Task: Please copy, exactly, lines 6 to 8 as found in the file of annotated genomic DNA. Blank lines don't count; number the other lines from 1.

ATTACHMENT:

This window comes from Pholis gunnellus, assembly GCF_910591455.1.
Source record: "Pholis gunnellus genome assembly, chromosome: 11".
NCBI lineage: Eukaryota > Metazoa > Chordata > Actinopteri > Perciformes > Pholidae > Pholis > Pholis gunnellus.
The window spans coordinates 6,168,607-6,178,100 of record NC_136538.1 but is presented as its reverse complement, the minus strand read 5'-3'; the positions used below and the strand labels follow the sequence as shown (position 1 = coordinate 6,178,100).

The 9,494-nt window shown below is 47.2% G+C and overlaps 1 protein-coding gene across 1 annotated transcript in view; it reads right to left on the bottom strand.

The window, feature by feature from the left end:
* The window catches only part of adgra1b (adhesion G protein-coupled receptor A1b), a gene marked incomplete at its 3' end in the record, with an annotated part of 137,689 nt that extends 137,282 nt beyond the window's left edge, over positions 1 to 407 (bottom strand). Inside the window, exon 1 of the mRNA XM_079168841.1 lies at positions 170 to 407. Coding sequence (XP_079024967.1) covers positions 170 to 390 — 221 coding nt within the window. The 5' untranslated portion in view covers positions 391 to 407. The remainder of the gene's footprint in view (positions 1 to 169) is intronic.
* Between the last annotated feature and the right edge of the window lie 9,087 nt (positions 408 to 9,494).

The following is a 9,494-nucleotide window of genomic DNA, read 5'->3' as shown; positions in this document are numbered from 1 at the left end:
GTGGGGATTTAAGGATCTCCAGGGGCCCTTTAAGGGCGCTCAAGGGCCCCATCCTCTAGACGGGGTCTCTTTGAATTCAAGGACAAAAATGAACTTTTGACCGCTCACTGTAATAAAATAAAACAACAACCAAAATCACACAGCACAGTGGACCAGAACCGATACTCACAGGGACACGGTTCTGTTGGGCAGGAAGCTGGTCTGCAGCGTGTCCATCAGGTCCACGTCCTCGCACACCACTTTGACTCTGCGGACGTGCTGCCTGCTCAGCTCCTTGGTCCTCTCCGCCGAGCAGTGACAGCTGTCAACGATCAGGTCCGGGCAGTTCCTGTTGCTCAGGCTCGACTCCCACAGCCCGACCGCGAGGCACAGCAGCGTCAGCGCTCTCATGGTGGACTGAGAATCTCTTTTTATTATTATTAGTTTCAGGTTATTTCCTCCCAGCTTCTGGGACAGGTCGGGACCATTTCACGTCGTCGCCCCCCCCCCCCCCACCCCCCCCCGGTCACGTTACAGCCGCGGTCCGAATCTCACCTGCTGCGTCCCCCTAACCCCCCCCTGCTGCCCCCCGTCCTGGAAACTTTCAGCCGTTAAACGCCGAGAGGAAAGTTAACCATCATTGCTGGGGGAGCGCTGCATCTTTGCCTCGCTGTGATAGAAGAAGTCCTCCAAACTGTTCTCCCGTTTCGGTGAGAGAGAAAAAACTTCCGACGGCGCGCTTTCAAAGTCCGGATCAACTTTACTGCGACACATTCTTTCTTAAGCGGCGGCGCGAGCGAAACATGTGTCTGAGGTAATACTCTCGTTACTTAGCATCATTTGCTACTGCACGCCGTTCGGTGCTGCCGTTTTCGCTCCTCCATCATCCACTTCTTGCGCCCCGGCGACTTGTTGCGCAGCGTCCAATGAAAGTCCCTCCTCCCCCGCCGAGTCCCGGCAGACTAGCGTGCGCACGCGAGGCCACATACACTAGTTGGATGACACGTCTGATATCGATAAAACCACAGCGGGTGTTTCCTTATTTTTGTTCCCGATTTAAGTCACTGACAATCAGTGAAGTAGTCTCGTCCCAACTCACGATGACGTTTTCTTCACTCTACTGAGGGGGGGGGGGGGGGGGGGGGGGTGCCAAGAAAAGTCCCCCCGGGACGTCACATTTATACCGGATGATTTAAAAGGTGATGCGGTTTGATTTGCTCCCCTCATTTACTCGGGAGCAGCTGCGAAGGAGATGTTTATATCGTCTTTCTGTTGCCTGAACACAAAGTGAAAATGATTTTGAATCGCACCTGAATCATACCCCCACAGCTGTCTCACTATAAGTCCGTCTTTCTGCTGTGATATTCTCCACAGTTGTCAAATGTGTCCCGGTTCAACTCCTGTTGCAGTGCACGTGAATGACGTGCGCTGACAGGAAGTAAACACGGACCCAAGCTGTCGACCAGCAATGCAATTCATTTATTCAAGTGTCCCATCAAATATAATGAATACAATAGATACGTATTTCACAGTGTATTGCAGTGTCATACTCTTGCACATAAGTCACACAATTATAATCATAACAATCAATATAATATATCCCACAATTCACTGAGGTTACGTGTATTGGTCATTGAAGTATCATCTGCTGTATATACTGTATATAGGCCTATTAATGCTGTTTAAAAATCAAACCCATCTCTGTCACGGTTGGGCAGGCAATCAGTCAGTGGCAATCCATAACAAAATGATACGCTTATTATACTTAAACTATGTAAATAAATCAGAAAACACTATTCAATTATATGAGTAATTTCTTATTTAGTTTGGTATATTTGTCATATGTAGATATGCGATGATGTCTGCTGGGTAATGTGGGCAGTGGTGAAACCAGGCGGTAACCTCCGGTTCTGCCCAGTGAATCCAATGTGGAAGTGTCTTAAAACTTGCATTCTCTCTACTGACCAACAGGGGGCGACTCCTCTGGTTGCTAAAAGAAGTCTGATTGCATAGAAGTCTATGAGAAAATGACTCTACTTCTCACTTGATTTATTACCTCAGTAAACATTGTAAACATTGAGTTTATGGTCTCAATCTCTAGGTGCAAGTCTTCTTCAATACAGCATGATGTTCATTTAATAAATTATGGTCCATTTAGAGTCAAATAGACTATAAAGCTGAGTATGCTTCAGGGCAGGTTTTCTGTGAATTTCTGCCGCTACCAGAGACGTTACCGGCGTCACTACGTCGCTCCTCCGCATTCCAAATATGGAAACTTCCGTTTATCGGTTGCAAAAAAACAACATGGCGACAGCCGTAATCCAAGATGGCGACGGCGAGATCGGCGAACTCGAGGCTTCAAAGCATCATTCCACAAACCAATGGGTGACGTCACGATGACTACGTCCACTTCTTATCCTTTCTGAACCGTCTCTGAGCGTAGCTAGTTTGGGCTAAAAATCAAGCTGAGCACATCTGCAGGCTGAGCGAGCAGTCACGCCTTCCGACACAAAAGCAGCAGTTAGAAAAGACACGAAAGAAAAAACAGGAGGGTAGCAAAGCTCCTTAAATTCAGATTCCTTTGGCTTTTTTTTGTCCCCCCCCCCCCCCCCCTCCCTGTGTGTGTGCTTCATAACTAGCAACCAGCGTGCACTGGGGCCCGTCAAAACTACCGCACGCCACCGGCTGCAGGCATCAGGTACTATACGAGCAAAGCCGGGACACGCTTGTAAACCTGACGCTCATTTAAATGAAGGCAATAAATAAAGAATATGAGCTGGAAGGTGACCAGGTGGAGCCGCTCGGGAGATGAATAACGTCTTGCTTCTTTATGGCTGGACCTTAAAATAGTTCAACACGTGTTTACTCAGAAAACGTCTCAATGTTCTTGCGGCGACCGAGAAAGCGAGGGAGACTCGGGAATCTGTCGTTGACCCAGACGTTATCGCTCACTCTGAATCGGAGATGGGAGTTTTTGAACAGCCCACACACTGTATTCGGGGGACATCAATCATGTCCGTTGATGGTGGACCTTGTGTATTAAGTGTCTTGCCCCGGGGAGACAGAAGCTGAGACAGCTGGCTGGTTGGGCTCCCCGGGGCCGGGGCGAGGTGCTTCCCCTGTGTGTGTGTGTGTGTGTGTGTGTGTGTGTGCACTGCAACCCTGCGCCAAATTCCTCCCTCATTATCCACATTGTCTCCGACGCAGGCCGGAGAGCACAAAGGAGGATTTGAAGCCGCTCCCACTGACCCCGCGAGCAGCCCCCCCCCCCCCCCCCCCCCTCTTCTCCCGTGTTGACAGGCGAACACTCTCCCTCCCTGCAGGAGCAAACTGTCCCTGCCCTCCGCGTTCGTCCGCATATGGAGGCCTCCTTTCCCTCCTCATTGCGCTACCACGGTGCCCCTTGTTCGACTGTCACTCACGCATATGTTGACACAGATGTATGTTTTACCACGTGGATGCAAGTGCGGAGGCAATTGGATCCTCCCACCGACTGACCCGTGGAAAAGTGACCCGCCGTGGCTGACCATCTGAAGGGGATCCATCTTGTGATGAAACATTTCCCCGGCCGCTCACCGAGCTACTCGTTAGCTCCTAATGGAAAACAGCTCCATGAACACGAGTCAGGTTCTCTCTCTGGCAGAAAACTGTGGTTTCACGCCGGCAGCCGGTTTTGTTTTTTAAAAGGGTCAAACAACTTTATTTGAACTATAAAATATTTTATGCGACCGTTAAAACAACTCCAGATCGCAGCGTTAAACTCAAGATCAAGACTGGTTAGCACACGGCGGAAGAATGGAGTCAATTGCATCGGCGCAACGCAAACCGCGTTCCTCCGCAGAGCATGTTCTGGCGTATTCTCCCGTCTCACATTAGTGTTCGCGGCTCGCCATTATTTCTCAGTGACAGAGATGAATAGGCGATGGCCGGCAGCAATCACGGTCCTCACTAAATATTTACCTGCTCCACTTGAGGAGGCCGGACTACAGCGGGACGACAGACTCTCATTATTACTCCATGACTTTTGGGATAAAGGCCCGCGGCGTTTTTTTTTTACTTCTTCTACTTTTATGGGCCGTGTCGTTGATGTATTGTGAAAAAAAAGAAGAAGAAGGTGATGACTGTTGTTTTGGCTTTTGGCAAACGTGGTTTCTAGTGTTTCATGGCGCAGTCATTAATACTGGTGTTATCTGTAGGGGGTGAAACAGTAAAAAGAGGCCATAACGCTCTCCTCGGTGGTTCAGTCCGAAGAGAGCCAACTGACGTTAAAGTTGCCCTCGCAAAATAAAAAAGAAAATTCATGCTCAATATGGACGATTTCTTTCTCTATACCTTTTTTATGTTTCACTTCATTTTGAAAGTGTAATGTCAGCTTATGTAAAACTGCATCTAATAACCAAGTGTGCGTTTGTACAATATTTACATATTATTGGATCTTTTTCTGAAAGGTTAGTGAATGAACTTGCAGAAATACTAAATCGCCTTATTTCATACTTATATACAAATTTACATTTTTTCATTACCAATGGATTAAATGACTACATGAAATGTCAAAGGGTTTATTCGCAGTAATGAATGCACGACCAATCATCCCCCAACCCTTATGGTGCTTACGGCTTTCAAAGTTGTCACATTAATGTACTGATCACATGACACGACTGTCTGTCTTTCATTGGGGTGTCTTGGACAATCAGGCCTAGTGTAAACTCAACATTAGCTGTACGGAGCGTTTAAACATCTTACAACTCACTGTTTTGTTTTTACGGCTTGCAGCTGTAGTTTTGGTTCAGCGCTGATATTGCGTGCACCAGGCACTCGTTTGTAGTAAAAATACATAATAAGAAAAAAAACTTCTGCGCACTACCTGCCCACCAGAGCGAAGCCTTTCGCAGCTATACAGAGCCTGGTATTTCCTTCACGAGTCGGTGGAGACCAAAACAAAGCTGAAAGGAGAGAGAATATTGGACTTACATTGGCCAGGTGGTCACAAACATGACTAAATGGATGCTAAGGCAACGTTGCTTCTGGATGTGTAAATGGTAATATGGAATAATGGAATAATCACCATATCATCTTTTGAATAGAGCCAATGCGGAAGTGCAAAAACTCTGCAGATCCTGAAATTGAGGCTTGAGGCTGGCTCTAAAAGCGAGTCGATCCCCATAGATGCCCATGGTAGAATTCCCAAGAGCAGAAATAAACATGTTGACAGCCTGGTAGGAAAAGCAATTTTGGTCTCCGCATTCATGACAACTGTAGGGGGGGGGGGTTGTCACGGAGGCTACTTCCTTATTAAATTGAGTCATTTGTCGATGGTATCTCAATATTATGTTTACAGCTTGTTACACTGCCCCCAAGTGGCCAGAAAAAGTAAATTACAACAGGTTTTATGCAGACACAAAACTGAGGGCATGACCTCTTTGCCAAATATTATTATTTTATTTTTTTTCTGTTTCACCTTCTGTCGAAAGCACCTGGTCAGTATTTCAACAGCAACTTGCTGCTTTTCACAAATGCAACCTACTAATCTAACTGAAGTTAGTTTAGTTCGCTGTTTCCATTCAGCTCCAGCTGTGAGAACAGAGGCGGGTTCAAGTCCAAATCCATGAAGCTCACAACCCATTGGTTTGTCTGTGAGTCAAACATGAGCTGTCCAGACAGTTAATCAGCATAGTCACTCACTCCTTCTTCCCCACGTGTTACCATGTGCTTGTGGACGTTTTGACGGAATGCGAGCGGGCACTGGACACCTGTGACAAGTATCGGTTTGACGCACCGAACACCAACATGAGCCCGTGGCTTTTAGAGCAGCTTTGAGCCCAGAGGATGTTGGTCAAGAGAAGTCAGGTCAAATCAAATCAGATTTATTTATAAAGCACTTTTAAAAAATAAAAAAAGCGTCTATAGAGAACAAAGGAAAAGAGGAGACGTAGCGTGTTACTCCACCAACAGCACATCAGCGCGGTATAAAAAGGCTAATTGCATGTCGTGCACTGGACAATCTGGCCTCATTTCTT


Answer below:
The window, feature by feature from the left end:
* The window catches only part of adgra1b (adhesion G protein-coupled receptor A1b), a gene marked incomplete at its 3' end in the record, with an annotated part of 137,689 nt that extends 137,282 nt beyond the window's left edge, over positions 1 to 407 (bottom strand). Inside the window, exon 1 of the mRNA XM_079168841.1 lies at positions 170 to 407. Coding sequence (XP_079024967.1) covers positions 170 to 390 — 221 coding nt within the window. The 5' untranslated portion in view covers positions 391 to 407. The remainder of the gene's footprint in view (positions 1 to 169) is intronic.
* Between the last annotated feature and the right edge of the window lie 9,087 nt (positions 408 to 9,494).